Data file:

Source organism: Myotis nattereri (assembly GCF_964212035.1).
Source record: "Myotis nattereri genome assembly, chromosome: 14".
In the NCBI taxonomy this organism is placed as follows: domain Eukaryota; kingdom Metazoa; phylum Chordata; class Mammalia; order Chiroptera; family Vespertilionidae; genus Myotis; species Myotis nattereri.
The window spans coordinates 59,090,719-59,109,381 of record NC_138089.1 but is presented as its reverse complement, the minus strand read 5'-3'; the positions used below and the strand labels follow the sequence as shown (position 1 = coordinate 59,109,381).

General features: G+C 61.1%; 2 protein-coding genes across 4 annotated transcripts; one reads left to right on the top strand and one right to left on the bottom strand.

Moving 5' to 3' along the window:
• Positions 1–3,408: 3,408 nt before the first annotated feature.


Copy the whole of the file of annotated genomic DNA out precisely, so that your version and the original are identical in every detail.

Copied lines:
Source organism: Myotis nattereri (assembly GCF_964212035.1).
Source record: "Myotis nattereri genome assembly, chromosome: 14".
In the NCBI taxonomy this organism is placed as follows: domain Eukaryota; kingdom Metazoa; phylum Chordata; class Mammalia; order Chiroptera; family Vespertilionidae; genus Myotis; species Myotis nattereri.
The window spans coordinates 59,090,719-59,109,381 of record NC_138089.1 but is presented as its reverse complement, the minus strand read 5'-3'; the positions used below and the strand labels follow the sequence as shown (position 1 = coordinate 59,109,381).

General features: G+C 61.1%; 2 protein-coding genes across 4 annotated transcripts; one reads left to right on the top strand and one right to left on the bottom strand.

Moving 5' to 3' along the window:
• Positions 1–3,408: 3,408 nt before the first annotated feature.